HC Deb 03 November 1954 vol 532 cc438-42
Commander J. W. Maitland (Horn-castle)

I beg to move, in page 20, line 8, at the end, to add: (3) In the exercise in relation to a ship of the powers conferred upon him by this section or by the said section seventy-seven, an officer shall conform to such reasonable requirements of the master or other person in charge of the ship as are necessary to prevent the working of the ship being obstructed or interfered with.

The Temporary Chairman

I think it would be for the convenience of the Committee to discuss at the same time, the Amendment in the name of the hon. Member for the Cities of London and Westminster (Sir H. Webbe), in Clause 22, page 21, line 7, at the end, to insert: (2) The power conferred by the foregoing subsection on an authorised officer of a port health authority shall be exercisable also in relation to an area not forming part of a port health district by an authorised officer of a local authority or county council. the following Amendment in the name of the hon. and gallant Member for Barkston Ash (Sir L. Ropner), in page 21, line 7, at the end, to insert: (2) An authorised officer shall not give directions under subsection (1) of this section—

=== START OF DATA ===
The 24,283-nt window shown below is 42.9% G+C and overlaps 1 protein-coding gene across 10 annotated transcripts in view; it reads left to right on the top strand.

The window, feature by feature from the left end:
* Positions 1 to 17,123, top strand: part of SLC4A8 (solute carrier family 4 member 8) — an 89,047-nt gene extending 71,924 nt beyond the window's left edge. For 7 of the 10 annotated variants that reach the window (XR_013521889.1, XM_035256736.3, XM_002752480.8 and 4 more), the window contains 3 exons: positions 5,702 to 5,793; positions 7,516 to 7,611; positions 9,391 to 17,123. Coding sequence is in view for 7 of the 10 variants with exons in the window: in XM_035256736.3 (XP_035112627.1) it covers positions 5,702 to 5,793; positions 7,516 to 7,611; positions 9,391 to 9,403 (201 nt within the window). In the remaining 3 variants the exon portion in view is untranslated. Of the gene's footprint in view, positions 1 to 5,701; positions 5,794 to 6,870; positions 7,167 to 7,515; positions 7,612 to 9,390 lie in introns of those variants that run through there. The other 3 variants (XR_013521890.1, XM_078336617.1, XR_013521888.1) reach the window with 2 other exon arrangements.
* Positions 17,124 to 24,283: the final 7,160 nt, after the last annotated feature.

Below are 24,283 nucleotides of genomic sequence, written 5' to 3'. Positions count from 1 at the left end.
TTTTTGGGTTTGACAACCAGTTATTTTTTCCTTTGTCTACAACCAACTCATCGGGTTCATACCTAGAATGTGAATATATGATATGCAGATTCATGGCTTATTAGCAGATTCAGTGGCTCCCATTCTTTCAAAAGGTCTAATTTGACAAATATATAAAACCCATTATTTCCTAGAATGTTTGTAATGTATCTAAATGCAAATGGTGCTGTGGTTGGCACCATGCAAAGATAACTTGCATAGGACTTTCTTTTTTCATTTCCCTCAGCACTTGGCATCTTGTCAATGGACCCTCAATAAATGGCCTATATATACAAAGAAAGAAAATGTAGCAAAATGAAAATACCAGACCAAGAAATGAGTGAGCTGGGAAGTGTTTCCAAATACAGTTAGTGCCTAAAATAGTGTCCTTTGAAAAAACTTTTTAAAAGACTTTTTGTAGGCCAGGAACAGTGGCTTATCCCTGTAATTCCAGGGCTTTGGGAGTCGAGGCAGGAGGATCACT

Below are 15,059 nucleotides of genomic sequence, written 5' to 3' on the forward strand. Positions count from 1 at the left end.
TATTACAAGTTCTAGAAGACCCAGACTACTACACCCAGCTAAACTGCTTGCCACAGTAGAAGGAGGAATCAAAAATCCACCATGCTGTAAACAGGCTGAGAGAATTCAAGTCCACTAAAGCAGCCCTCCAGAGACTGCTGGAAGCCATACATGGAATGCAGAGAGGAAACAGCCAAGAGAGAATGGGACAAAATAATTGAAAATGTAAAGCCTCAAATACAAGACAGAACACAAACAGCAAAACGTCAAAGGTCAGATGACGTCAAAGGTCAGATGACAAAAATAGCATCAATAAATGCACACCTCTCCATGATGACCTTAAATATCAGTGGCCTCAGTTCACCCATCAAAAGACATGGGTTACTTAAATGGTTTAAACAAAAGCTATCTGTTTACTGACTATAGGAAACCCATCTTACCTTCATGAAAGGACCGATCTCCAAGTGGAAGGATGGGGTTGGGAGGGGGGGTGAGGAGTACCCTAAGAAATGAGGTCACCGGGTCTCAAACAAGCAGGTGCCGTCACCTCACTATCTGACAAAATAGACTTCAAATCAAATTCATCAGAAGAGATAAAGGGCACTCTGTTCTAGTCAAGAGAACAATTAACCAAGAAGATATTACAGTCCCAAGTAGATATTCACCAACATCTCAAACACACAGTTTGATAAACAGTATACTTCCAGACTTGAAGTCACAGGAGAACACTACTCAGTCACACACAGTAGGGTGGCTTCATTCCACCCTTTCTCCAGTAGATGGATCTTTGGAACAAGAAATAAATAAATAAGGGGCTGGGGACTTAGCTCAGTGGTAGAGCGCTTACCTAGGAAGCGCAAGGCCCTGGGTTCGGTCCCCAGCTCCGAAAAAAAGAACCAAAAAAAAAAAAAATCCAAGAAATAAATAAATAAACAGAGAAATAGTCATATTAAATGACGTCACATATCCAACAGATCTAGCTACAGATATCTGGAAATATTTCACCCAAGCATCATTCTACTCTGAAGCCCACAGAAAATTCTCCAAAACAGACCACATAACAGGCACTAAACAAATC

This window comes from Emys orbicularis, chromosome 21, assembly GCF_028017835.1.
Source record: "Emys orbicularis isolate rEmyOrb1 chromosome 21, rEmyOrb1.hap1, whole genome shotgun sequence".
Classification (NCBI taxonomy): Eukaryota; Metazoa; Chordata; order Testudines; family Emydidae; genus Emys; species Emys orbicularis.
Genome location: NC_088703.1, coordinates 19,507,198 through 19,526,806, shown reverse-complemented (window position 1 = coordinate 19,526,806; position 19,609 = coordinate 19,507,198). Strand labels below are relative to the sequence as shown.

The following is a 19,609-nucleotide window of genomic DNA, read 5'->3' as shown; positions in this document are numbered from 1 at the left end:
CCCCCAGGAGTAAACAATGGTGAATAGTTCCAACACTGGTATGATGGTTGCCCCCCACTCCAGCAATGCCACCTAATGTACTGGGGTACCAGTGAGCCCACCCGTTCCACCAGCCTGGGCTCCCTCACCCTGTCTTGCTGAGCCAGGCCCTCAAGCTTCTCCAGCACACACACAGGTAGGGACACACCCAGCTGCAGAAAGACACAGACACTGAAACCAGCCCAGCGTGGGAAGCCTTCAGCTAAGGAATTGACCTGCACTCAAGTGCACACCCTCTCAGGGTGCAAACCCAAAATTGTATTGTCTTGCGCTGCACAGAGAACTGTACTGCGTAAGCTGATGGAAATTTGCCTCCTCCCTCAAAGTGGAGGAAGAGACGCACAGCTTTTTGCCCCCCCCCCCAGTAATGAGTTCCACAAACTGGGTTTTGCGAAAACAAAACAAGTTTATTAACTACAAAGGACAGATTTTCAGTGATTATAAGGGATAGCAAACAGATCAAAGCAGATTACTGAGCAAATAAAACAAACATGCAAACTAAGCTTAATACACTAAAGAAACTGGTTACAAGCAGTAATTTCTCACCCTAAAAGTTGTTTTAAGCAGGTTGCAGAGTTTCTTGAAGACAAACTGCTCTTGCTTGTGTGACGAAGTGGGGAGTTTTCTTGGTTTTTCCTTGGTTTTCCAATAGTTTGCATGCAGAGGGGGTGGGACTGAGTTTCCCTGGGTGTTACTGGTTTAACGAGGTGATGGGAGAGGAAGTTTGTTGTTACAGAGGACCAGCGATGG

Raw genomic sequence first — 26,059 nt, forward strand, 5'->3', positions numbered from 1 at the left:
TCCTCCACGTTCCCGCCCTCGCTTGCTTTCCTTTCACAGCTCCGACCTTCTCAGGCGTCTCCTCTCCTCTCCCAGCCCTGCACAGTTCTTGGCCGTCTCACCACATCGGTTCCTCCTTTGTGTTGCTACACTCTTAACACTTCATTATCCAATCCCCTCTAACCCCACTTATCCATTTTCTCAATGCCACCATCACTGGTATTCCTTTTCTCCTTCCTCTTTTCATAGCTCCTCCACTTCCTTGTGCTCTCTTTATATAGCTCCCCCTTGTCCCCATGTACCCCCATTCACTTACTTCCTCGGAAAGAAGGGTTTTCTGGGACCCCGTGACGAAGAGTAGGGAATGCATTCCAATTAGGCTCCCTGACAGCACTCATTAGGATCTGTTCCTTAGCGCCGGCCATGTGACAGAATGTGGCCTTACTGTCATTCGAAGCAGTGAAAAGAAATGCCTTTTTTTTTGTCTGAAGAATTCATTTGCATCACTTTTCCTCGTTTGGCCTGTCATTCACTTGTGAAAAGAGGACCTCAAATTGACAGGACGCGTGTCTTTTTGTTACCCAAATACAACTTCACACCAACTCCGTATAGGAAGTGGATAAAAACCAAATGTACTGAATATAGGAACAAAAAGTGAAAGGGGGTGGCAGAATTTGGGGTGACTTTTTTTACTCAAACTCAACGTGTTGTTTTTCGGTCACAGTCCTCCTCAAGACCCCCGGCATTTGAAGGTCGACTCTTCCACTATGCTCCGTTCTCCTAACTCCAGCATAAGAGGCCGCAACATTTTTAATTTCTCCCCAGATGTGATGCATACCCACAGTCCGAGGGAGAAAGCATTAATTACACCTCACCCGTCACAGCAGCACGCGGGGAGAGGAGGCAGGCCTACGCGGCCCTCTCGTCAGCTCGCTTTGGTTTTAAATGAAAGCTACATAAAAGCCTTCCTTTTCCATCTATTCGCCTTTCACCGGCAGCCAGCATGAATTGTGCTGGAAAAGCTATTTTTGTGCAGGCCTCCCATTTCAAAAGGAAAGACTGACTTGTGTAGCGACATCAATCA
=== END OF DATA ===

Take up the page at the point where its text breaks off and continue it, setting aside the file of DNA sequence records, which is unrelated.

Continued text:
1. (a) prohibiting or restricting the removal or delivery from a ship of food imported as part of the cargo; or
  2. (b) prohibiting the removal or delivery within a harbour of food imported with a view to sale for human consumption.
(3) Before giving directions restricting the removal or delivery within a harbour of food imported with a view to sale for human consumption, an authorised officer shall consult the harbour authority. and also the Amendment in the name of the hon. and gallant Member for Barkston Ash, in Clause 29, page 24, line 38, at the end, to insert: harbour" and "harbour authority" have the same meaning as in the Merchant Shipping Act, 1894.

Commander Maitland

That will be a very convenient way of dealing with the matter, Major Anstruther-Gray.